Nissan’s board will meet on Thursday to decide whether to remove Carlos Ghosn as chairman after he was arrested on allegations of financial misconduct.
The board is expected to dismiss Mr Ghosn from his post.
He has been accused by Nissan of under-reporting his salary and using company assets for personal use.
But some see it as part of the firm’s attempt to rebalance power in its alliance with Renault and Mitsubishi, which Mr Ghosn also chairs.
A towering industry figure, the arrest of the Brazilian-born businessman this week has sent shockwaves through the sector.
The 64-year-old is credited with turning around both Nissan and Renault, and was the architect of the tie-up between the three firms where Renault is seen as a dominant partner.
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What are the accusations?
Nissan has accused Mr Ghosn of “significant acts of misconduct”, including under-reporting his pay package and personal use of company assets.
On Monday the firm said it had been conducting an internal investigation for several months, prompted by a whistleblower.
Senior executive Greg Kelly, which Nissan accuses of having been “deeply involved” in the misconduct, has also been arrested.
Prosecutors have said the two men conspired to understate Mr Ghosn’s compensation, starting in 2010.
Mr Ghosn is accused of filing annual securities reports containing fake statements, which could mean up to 10 years in prison, or a fine of 10m yen, or both.
Broadcaster NHK has also reported, citing unnamed sources, that Nissan spent millions of dollars on luxury homes in four countries without legitimate business justifications.
Millions of dollars had been spent to purchase and renovate the homes in Brazil, Lebanon, France and the Netherlands, NHK said.
Mr Ghosn has not been charged and remains in custody in Japan.
What has the reaction been?
Nissan chief executive Hiroto Saikawa has said he felt “indignation” and “resentment.”
He said Nissan would now try to “stabilise the situation, and normalise day-to-day operations” for staff and business partners.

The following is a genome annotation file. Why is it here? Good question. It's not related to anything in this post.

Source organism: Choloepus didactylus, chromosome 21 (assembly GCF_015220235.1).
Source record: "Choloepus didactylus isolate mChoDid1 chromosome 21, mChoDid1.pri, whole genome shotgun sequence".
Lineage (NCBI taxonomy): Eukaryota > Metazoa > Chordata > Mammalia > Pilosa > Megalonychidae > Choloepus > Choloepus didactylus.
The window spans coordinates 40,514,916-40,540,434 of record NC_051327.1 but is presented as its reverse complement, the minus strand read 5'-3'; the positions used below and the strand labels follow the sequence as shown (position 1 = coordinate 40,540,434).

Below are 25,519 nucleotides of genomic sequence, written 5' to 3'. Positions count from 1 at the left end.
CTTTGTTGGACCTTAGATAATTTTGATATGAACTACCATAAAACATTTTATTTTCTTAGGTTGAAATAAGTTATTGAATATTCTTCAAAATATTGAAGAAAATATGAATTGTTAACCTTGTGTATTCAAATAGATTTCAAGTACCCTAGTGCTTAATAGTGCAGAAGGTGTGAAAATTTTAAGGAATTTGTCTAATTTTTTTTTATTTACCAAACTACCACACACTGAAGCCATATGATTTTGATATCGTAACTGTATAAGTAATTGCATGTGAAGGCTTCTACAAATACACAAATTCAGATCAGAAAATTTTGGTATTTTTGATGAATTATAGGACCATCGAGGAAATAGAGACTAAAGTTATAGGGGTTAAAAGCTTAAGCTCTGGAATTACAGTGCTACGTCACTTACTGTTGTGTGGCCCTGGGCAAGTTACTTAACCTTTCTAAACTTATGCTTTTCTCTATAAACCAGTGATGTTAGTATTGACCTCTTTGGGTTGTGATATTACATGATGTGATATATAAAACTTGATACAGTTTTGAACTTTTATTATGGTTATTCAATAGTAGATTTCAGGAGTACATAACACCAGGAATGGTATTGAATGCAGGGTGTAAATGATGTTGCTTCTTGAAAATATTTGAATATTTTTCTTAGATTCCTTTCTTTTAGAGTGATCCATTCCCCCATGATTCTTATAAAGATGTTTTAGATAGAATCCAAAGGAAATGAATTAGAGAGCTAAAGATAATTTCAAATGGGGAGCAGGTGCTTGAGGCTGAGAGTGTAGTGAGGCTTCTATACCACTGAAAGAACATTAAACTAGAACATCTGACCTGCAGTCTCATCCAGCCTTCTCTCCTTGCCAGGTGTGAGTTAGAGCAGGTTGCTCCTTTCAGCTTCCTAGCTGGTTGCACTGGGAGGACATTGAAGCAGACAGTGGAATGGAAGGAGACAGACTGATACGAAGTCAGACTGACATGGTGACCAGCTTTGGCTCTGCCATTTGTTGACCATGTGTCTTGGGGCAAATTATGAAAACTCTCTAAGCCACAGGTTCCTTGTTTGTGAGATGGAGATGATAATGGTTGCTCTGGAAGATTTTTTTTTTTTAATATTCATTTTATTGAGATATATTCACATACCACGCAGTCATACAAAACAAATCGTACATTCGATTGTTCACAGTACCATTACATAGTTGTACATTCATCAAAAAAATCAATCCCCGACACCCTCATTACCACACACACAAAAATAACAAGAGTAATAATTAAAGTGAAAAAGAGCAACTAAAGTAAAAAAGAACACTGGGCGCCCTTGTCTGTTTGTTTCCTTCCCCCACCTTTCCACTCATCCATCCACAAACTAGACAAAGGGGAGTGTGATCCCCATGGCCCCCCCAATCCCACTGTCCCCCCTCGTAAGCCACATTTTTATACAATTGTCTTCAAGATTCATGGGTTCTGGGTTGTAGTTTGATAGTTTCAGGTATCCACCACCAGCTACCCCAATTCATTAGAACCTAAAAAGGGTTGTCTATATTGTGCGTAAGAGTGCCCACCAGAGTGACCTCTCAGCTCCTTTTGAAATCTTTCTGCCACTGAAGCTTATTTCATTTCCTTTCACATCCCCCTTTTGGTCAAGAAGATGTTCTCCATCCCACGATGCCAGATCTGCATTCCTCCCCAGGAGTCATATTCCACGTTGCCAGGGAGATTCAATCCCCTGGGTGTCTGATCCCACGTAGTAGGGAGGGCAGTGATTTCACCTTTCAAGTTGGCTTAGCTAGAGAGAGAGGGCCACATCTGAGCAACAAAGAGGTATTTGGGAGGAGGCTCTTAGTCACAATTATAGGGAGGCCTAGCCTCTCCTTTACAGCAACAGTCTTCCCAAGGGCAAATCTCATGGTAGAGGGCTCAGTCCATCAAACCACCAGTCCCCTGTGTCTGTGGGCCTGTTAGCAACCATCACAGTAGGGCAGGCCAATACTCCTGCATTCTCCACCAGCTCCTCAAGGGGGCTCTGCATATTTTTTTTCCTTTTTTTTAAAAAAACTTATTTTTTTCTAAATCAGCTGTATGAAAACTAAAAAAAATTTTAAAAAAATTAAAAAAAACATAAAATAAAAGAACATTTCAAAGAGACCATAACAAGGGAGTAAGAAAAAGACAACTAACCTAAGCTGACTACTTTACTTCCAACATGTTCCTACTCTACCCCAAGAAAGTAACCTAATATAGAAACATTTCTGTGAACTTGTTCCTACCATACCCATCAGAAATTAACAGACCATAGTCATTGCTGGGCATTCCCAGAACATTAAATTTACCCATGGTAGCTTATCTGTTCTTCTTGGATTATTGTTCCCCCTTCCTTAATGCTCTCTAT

Both Nissan and Mitsubishi said they would propose the removal of Mr Ghosn as chairman.
Renault said Mr Ghosn would remain as its chairman and chief executive but appointed a temporary deputy chief executive to take over the running of the carmaker.
French Finance Minister Bruno Le Maire said Mr Ghosn was “no longer in a position” to lead the carmaker in which the French state has a 15% stake.
But he said Renault’s partnership with Nissan remained in the interests of both France and Japan and of both companies.
The market hasn’t taken the news well. Shares in Nissan have fallen around 5% so far this week, while Renault were down more than 8% this week.
Will the Alliance survive this?
Mr Ghosn is the chairman and chief executive of the Renault-Nissan-Mitsubishi Motors strategic alliance.
But the future of the partnership remains unclear in the aftermath of the revelations.
Despite selling fewer vehicles, Renault has a 43% shareholding in Nissan, while Nissan’s stake in Renault is only 15%.
Mr Ghosn was seeking to strengthen it before his arrest, according to the Financial Times, which reported that he had been planning a merger between Renault and Nissan – a deal which Nissan’s board opposed.
But sources told the BBC that a full merger – to create a single company – “was never on the cards”.
Nissan boss Mr Saikawa insisted the partnership would “not be affected by this event”.
But Mitsubishi Motors chief executive Osamu Masuko said the alliance would be difficult to manage without Mr Ghosn.
Who is Carlos Ghosn?
- His hero status was so big that his life was serialised in one of Japan’s famous cartoon comic books
- The Brazilian-born boss of Lebanese descent and a French citizen says his background left him with a feeling of being different, which helped him adapt to new cultures
- In France he was known as Le Cost Killer, a comment on the deep cuts he made to revive Renault
- He was once tipped as a potential president of Lebanon, a move he eventually dismissed because he already had “too many jobs”
- In a 2011 poll of people the Japanese would like to run their country Mr Ghosn came seventh, in front of Barack Obama (ninth)
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